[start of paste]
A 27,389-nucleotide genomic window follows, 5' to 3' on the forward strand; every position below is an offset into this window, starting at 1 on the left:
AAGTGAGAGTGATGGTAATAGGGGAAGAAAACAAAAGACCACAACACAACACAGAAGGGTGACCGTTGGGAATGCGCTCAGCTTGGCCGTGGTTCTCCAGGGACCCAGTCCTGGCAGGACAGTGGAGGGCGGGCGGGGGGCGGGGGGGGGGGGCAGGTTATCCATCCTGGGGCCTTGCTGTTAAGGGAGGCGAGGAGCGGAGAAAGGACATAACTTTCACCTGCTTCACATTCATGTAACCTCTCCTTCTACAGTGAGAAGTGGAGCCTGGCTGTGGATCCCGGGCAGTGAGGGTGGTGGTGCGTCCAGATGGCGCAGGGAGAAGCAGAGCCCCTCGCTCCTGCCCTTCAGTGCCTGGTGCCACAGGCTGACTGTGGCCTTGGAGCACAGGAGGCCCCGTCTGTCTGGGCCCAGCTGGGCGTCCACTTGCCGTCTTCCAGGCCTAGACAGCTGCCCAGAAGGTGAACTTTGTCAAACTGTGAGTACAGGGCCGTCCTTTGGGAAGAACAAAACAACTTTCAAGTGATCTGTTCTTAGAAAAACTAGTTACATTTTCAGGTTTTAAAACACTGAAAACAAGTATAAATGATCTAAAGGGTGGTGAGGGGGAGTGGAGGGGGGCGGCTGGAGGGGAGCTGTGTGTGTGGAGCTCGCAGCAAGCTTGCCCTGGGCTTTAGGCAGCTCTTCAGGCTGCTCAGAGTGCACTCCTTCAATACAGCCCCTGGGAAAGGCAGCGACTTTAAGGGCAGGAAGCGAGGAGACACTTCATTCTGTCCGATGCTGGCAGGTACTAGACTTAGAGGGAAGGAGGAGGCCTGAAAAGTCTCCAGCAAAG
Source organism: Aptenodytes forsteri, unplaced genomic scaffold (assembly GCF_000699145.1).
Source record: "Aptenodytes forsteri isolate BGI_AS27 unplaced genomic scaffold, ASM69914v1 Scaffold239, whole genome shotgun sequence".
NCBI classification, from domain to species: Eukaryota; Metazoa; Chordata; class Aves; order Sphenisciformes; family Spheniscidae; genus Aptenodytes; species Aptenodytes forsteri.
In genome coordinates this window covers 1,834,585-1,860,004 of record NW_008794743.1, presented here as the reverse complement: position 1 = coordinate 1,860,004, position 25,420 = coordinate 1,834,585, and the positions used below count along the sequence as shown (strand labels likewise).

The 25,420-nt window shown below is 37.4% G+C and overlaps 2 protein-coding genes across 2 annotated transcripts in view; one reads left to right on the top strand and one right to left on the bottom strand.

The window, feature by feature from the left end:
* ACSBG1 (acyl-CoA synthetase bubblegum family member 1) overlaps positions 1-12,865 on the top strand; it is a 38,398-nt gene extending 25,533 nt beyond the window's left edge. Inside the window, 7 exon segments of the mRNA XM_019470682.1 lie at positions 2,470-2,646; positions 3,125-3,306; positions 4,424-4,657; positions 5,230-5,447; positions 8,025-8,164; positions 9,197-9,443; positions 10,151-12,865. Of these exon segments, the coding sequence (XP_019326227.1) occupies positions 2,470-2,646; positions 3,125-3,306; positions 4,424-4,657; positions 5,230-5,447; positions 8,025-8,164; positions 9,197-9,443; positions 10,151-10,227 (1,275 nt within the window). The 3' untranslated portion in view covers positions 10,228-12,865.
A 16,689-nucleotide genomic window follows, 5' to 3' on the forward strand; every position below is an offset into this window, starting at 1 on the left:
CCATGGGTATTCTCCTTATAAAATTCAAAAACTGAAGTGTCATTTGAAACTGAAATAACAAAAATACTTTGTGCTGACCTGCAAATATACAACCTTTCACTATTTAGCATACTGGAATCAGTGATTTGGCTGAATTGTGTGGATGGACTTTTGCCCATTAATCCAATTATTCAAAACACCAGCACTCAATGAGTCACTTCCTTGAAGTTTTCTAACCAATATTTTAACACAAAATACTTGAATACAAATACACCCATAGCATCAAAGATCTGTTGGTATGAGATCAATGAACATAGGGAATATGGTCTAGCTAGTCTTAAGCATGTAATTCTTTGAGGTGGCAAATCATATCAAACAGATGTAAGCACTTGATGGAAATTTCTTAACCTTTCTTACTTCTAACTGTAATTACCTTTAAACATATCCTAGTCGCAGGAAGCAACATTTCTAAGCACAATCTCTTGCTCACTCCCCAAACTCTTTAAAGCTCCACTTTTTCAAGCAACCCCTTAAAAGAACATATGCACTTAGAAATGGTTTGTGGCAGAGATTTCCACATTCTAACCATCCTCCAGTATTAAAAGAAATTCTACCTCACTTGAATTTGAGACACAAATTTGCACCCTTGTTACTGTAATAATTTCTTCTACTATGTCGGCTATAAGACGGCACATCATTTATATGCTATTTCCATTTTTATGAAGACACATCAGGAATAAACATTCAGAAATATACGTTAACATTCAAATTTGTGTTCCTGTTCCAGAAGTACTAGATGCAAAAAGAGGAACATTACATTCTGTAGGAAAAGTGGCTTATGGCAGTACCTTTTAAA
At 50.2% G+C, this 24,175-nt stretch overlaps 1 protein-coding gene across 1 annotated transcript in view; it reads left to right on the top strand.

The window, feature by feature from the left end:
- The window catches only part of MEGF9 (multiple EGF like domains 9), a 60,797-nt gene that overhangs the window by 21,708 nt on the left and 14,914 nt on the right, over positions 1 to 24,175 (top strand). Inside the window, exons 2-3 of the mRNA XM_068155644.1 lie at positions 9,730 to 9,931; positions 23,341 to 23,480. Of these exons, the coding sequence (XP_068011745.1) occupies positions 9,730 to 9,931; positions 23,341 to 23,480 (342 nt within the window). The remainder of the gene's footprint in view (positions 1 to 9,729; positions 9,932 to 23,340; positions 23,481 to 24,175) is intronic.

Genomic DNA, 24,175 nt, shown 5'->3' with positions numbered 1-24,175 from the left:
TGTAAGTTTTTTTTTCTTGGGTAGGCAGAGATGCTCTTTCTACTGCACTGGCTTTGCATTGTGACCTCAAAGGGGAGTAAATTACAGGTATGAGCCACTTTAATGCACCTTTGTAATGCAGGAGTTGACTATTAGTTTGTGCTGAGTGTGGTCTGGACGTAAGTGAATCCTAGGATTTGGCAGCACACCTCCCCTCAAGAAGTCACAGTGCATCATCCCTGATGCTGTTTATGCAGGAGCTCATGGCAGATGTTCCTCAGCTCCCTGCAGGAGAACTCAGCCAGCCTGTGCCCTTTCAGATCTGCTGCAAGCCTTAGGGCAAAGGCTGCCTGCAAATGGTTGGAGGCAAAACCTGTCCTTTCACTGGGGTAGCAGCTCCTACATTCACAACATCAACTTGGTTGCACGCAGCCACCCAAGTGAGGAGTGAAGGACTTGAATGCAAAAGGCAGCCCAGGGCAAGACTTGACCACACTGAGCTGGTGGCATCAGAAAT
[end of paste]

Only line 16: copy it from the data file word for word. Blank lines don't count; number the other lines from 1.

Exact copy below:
TGTAAGTTTTTTTTTCTTGGGTAGGCAGAGATGCTCTTTCTACTGCACTGGCTTTGCATTGTGACCTCAAAGGGGAGTAAATTACAGGTATGAGCCACTTTAATGCACCTTTGTAATGCAGGAGTTGACTATTAGTTTGTGCTGAGTGTGGTCTGGACGTAAGTGAATCCTAGGATTTGGCAGCACACCTCCCCTCAAGAAGTCACAGTGCATCATCCCTGATGCTGTTTATGCAGGAGCTCATGGCAGATGTTCCTCAGCTCCCTGCAGGAGAACTCAGCCAGCCTGTGCCCTTTCAGATCTGCTGCAAGCCTTAGGGCAAAGGCTGCCTGCAAATGGTTGGAGGCAAAACCTGTCCTTTCACTGGGGTAGCAGCTCCTACATTCACAACATCAACTTGGTTGCACGCAGCCACCCAAGTGAGGAGTGAAGGACTTGAATGCAAAAGGCAGCCCAGGGCAAGACTTGACCACACTGAGCTGGTGGCATCAGAAAT